This may be a good idea but I am not sure how useful it will be. The extra work for dealers will be passed on through increased prices for used vehicles I expect. In many cases it may be impossible to get much history of a vehicle especially one that has changed hands and locations several times. The burden is not imposed on private sellers as the dealers point out so many sales will still be without any history.
I have found that I have purchased just as many lemons privately if not more than from dealers. I always buy old clunkers of three thousand and under so I don't expect much and I don't expect much but sweet talk about junk from dealers. Actually I have found them not that bad and I frequent the lowest level who are the only ones willing to flog old beaters. Used car dealers are more reliable than politicians!
I think that on the whole I have been lucky and enjoyed years of cheap transportation. The fact that cars have to be safetied now to be licenced at least means that they are safe to drive home but of course you might not get that far!
Manitoba introduces lemon law for used vehicles
Last Updated: Friday, April 25, 2008 | 9:23 AM CT Comments5Recommend8CBC News
Buyers of used vehicles in Manitoba could soon have greater protection from defective vehicles under proposed legislation. (CBC)Used car buyers in Manitoba could soon get some "lemon aid," the provincial government announced Thursday.
The newly introduced consumer protection legislation would require used vehicle dealers to provide potential buyers with details about a vehicle such as its collision history, repair record and whether it has been designated a lemon, that is, a car with significant problems that the dealer or manufacturer has been unable to resolve.
Failure to provide the information would be considered an unfair business practice.
Finance Minister Greg Selinger said the proposed bill would help consumers make informed decisions before they buy.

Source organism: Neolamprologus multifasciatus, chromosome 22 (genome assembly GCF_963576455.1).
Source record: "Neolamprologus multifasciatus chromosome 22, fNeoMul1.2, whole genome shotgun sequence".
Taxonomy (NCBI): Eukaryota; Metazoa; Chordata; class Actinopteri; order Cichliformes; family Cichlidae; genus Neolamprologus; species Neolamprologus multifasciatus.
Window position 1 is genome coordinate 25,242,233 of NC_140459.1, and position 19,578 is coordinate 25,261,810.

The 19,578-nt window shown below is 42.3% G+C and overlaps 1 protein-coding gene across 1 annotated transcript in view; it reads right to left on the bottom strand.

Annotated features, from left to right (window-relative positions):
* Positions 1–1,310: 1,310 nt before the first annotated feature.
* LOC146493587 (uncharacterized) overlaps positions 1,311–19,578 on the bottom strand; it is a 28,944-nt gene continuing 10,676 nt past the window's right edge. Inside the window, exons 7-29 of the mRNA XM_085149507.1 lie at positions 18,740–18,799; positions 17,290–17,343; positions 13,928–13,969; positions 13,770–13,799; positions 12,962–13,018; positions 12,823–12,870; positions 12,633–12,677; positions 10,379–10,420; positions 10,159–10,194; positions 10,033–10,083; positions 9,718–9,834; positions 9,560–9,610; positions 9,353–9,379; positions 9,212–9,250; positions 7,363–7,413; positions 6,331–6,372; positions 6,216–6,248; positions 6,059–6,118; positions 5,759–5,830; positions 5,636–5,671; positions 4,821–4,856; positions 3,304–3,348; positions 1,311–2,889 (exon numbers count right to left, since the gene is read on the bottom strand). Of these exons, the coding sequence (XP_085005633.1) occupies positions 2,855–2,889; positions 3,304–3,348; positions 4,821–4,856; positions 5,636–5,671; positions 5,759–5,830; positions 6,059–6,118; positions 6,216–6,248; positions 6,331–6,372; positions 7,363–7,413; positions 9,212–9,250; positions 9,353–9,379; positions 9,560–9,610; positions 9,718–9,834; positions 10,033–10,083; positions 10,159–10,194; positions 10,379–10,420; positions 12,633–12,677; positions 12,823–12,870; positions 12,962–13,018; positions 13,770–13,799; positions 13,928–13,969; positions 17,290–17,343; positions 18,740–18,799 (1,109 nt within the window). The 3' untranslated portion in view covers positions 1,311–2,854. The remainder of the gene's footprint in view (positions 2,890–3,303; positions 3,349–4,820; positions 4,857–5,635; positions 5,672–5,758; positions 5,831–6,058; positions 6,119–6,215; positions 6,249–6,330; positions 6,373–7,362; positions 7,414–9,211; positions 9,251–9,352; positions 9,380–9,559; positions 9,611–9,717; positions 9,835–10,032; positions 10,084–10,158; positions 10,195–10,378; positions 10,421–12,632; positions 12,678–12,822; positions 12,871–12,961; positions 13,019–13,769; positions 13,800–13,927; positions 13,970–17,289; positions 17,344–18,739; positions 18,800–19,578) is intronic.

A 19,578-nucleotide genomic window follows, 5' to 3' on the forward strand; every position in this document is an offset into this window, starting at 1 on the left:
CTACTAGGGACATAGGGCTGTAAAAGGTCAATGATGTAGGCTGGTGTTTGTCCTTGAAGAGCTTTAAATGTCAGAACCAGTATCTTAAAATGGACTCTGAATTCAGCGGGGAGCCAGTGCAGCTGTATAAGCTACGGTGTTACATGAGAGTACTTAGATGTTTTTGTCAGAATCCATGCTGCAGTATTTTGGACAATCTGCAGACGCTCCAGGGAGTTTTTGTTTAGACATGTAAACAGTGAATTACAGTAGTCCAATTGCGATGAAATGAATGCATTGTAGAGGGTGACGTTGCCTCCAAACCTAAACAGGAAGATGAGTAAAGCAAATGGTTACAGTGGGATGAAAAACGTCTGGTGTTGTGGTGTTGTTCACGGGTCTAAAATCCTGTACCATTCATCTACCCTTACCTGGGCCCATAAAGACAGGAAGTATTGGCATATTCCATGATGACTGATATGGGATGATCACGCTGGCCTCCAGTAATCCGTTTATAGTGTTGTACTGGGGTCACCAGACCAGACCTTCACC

"The bill recognizes that buying or leasing a new or used motor vehicle is one of the most important transactions for consumers," Selinger said in a release. "It will help to ensure consumers are provided with important information about the vehicle before they make a decision to buy or lease."
"Manitobans have the right to receive accurate and complete information to help them comparison shop and make informed decisions when buying a car."
The new law follows a CBC News investigation in November that found more than 130 cars officially designated as lemons under United States law were being sold in Manitoba.
Law should be tougher: dealers
Used Car Dealers Association of Manitoba spokesman Nick Roberts told CBC News that while the new law is a good step toward protecting consumers from lemons, the legislation should apply more broadly.
He said the law targets dealers, whom he estimated sell between 60 and 70 per cent of the province's used vehicles, but not individuals who privately sell lemons.
"I don't think it goes far enough," he said. "I think if you're going to try and protect consumers against … lemon vehicles, it has to be for everybody. You can't just tell dealers that they need to do certain requirements, where private individuals who bring in a lot of these vehicles from the U.S. don't have to comply with the same rules."
Additionally, he said, the law doesn't help dealers trace lemon designations. Roberts explained that dealers already have the ability to provide vehicle history to potential buyers, but when a car crosses the border they cannot tell whether it has been deemed a lemon.
"The problem with a lot of it is with these U.S. vehicles go from state to state and the titles get washed and [neither] consumers nor dealers would be able to know that that vehicle had that designation at some time."
Selinger said the government plans to hold consultations on the types of information that should be disclosed, as well as when and how the details should be presented.